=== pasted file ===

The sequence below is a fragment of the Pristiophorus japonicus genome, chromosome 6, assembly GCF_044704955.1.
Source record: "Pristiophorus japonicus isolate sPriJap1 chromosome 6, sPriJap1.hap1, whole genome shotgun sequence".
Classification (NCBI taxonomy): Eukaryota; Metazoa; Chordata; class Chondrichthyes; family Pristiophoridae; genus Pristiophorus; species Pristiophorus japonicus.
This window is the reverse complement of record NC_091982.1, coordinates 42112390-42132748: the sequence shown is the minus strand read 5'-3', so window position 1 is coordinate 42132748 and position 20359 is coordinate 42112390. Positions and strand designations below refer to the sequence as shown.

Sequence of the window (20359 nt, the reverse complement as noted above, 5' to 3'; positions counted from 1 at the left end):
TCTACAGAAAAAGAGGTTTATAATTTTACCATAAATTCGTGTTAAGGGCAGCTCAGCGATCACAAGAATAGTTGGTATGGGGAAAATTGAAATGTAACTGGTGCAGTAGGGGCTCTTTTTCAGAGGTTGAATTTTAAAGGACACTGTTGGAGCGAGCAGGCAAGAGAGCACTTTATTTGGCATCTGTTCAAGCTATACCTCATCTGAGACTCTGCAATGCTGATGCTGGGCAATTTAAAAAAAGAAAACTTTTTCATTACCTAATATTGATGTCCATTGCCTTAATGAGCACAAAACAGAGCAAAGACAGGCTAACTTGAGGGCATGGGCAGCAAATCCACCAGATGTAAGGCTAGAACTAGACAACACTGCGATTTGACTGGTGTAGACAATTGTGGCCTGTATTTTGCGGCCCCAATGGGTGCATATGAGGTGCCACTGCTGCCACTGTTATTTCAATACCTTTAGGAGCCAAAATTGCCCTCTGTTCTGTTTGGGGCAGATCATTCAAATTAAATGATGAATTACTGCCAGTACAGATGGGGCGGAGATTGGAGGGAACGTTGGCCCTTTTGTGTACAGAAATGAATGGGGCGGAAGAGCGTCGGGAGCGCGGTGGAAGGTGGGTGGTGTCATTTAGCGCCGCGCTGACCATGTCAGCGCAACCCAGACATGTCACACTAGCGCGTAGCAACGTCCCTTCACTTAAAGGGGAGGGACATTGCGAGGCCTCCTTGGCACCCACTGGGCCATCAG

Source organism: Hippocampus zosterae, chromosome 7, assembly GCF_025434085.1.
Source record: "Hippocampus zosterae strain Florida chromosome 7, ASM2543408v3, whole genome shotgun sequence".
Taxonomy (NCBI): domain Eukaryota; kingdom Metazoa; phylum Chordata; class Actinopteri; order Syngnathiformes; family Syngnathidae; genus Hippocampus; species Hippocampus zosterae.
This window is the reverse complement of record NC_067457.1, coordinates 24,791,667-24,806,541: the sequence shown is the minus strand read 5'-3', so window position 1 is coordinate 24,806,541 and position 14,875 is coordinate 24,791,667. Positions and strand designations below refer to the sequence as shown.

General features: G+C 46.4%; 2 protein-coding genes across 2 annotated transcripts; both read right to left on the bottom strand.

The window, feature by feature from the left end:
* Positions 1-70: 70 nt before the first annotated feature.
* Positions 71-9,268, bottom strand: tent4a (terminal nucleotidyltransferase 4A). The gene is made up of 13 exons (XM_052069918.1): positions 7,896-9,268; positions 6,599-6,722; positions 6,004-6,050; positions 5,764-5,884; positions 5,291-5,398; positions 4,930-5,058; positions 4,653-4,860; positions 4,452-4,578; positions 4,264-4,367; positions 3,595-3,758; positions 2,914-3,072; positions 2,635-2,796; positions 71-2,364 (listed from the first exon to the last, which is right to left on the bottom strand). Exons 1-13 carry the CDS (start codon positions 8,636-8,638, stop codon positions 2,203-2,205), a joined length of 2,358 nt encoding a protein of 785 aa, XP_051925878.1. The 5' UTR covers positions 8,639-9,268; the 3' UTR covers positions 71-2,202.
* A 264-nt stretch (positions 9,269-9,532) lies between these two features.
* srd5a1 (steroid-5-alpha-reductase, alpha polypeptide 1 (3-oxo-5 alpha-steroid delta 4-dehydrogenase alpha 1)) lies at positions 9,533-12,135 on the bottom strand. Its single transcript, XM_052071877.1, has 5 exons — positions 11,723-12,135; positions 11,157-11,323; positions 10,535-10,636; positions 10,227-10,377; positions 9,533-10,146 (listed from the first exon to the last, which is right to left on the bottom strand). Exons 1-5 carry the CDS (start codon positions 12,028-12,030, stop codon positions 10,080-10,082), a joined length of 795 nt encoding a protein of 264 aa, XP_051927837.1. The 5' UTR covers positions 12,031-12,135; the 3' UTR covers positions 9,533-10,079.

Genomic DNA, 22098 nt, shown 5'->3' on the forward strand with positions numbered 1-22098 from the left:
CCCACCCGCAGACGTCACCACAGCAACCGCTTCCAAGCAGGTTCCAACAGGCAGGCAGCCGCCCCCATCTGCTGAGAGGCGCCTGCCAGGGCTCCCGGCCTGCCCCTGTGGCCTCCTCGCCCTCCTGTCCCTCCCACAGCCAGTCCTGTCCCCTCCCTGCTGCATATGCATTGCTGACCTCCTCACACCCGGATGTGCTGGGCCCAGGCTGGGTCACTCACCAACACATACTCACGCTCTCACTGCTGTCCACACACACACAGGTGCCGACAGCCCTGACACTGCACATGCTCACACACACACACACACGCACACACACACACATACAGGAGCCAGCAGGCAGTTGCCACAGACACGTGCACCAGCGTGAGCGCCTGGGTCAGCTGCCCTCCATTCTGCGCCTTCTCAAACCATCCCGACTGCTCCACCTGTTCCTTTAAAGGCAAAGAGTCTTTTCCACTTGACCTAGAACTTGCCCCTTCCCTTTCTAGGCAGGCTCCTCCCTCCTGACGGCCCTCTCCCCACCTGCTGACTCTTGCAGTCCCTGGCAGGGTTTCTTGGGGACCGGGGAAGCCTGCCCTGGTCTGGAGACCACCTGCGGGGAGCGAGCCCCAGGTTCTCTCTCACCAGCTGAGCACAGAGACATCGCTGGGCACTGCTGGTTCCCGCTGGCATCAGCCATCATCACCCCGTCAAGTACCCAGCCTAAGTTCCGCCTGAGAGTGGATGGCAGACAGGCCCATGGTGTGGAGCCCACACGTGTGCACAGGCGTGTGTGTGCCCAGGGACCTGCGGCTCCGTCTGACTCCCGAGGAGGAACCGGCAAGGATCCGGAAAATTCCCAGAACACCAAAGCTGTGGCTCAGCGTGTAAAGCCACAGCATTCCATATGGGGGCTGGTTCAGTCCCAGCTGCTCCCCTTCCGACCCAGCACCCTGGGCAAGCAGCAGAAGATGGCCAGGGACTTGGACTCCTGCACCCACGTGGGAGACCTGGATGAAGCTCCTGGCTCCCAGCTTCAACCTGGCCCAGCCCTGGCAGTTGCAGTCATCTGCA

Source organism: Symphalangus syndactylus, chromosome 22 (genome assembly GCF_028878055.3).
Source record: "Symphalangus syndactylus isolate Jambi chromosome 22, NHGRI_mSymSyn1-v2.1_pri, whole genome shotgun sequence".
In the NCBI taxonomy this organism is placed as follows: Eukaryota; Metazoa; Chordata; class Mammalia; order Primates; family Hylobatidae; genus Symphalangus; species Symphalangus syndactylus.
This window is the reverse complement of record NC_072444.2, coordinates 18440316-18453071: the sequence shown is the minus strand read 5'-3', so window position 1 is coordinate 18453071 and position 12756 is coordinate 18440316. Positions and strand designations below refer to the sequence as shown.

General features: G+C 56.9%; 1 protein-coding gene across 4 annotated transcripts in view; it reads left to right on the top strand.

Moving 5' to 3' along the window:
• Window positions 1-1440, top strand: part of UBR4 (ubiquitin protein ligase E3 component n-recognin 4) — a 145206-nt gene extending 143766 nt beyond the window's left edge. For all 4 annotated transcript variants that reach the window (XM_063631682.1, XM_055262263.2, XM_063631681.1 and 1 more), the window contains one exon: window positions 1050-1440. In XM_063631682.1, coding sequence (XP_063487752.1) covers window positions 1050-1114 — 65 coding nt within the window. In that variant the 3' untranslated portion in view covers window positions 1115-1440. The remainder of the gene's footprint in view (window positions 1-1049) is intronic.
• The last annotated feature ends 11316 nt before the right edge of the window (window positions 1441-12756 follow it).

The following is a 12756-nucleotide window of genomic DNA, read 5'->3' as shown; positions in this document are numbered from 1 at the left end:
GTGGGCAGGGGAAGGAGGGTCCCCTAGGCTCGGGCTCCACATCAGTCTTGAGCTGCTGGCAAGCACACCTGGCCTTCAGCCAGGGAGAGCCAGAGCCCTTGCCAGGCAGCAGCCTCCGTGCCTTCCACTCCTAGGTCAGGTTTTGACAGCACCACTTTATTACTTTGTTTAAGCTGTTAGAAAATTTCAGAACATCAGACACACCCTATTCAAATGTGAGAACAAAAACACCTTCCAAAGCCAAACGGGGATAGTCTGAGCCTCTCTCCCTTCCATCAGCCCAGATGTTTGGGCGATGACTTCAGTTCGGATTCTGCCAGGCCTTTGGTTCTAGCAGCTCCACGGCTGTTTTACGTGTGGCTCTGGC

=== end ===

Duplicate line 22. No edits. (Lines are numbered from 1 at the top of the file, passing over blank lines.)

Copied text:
This window is the reverse complement of record NC_072444.2, coordinates 18440316-18453071: the sequence shown is the minus strand read 5'-3', so window position 1 is coordinate 18453071 and position 12756 is coordinate 18440316. Positions and strand designations below refer to the sequence as shown.